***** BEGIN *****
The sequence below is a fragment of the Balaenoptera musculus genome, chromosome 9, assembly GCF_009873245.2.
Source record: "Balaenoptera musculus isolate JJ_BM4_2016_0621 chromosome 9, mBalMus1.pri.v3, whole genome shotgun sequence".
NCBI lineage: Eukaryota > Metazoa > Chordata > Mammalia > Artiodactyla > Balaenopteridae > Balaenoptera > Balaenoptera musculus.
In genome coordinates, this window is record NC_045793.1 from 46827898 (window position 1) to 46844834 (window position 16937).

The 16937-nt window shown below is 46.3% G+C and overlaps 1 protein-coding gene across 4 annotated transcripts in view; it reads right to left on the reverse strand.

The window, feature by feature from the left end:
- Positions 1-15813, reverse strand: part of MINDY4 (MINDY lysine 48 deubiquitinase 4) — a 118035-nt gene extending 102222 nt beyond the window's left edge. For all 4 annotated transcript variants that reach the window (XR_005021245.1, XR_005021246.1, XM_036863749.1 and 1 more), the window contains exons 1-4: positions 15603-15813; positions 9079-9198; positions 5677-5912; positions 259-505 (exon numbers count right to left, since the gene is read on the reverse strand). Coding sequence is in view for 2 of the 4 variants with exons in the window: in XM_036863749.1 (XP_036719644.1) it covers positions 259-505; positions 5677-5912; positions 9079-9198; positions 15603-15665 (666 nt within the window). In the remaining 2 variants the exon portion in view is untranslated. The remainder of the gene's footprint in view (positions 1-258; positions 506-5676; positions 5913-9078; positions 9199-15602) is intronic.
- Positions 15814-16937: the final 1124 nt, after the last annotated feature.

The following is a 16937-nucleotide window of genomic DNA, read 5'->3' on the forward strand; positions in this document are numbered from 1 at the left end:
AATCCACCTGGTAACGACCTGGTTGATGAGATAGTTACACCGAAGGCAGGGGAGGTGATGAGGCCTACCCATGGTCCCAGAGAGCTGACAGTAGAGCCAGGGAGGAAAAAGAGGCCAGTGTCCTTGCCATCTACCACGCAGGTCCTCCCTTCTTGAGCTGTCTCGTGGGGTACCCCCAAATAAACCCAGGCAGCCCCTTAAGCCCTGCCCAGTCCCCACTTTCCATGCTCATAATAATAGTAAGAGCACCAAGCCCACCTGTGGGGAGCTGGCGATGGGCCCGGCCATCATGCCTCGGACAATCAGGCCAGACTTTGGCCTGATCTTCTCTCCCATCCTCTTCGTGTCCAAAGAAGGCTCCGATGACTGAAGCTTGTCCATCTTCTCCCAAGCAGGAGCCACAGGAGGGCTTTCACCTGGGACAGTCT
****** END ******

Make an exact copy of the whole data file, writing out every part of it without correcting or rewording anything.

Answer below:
The sequence below is a fragment of the Balaenoptera musculus genome, chromosome 9, assembly GCF_009873245.2.
Source record: "Balaenoptera musculus isolate JJ_BM4_2016_0621 chromosome 9, mBalMus1.pri.v3, whole genome shotgun sequence".
NCBI lineage: Eukaryota > Metazoa > Chordata > Mammalia > Artiodactyla > Balaenopteridae > Balaenoptera > Balaenoptera musculus.
In genome coordinates, this window is record NC_045793.1 from 46827898 (window position 1) to 46844834 (window position 16937).

The 16937-nt window shown below is 46.3% G+C and overlaps 1 protein-coding gene across 4 annotated transcripts in view; it reads right to left on the reverse strand.

The window, feature by feature from the left end:
- Positions 1-15813, reverse strand: part of MINDY4 (MINDY lysine 48 deubiquitinase 4) — a 118035-nt gene extending 102222 nt beyond the window's left edge. For all 4 annotated transcript variants that reach the window (XR_005021245.1, XR_005021246.1, XM_036863749.1 and 1 more), the window contains exons 1-4: positions 15603-15813; positions 9079-9198; positions 5677-5912; positions 259-505 (exon numbers count right to left, since the gene is read on the reverse strand). Coding sequence is in view for 2 of the 4 variants with exons in the window: in XM_036863749.1 (XP_036719644.1) it covers positions 259-505; positions 5677-5912; positions 9079-9198; positions 15603-15665 (666 nt within the window). In the remaining 2 variants the exon portion in view is untranslated. The remainder of the gene's footprint in view (positions 1-258; positions 506-5676; positions 5913-9078; positions 9199-15602) is intronic.
- Positions 15814-16937: the final 1124 nt, after the last annotated feature.

The following is a 16937-nucleotide window of genomic DNA, read 5'->3' on the forward strand; positions in this document are numbered from 1 at the left end:
AATCCACCTGGTAACGACCTGGTTGATGAGATAGTTACACCGAAGGCAGGGGAGGTGATGAGGCCTACCCATGGTCCCAGAGAGCTGACAGTAGAGCCAGGGAGGAAAAAGAGGCCAGTGTCCTTGCCATCTACCACGCAGGTCCTCCCTTCTTGAGCTGTCTCGTGGGGTACCCCCAAATAAACCCAGGCAGCCCCTTAAGCCCTGCCCAGTCCCCACTTTCCATGCTCATAATAATAGTAAGAGCACCAAGCCCACCTGTGGGGAGCTGGCGATGGGCCCGGCCATCATGCCTCGGACAATCAGGCCAGACTTTGGCCTGATCTTCTCTCCCATCCTCTTCGTGTCCAAAGAAGGCTCCGATGACTGAAGCTTGTCCATCTTCTCCCAAGCAGGAGCCACAGGAGGGCTTTCACCTGGGACAGTCT